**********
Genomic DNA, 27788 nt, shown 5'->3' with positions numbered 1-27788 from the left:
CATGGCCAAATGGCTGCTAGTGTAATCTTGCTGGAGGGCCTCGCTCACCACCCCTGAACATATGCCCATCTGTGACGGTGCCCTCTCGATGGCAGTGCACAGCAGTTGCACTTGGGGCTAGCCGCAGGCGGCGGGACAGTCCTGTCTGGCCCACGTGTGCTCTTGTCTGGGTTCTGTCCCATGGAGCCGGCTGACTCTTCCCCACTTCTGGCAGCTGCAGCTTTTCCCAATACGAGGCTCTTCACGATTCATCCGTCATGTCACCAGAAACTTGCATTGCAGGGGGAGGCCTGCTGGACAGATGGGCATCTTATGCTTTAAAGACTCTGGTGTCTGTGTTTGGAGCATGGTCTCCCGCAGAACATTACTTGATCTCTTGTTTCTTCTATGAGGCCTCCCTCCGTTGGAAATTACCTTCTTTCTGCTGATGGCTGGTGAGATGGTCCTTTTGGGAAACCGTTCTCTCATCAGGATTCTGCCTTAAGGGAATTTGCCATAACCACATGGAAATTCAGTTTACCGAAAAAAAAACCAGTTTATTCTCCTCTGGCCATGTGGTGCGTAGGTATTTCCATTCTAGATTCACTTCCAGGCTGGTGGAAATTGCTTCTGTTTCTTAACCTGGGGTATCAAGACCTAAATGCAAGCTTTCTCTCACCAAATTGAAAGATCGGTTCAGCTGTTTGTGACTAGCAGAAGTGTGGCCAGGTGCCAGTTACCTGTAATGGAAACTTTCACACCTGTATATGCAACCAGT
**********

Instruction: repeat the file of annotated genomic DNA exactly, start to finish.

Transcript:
Genomic DNA, 27788 nt, shown 5'->3' with positions numbered 1-27788 from the left:
CATGGCCAAATGGCTGCTAGTGTAATCTTGCTGGAGGGCCTCGCTCACCACCCCTGAACATATGCCCATCTGTGACGGTGCCCTCTCGATGGCAGTGCACAGCAGTTGCACTTGGGGCTAGCCGCAGGCGGCGGGACAGTCCTGTCTGGCCCACGTGTGCTCTTGTCTGGGTTCTGTCCCATGGAGCCGGCTGACTCTTCCCCACTTCTGGCAGCTGCAGCTTTTCCCAATACGAGGCTCTTCACGATTCATCCGTCATGTCACCAGAAACTTGCATTGCAGGGGGAGGCCTGCTGGACAGATGGGCATCTTATGCTTTAAAGACTCTGGTGTCTGTGTTTGGAGCATGGTCTCCCGCAGAACATTACTTGATCTCTTGTTTCTTCTATGAGGCCTCCCTCCGTTGGAAATTACCTTCTTTCTGCTGATGGCTGGTGAGATGGTCCTTTTGGGAAACCGTTCTCTCATCAGGATTCTGCCTTAAGGGAATTTGCCATAACCACATGGAAATTCAGTTTACCGAAAAAAAAACCAGTTTATTCTCCTCTGGCCATGTGGTGCGTAGGTATTTCCATTCTAGATTCACTTCCAGGCTGGTGGAAATTGCTTCTGTTTCTTAACCTGGGGTATCAAGACCTAAATGCAAGCTTTCTCTCACCAAATTGAAAGATCGGTTCAGCTGTTTGTGACTAGCAGAAGTGTGGCCAGGTGCCAGTTACCTGTAATGGAAACTTTCACACCTGTATATGCAACCAGT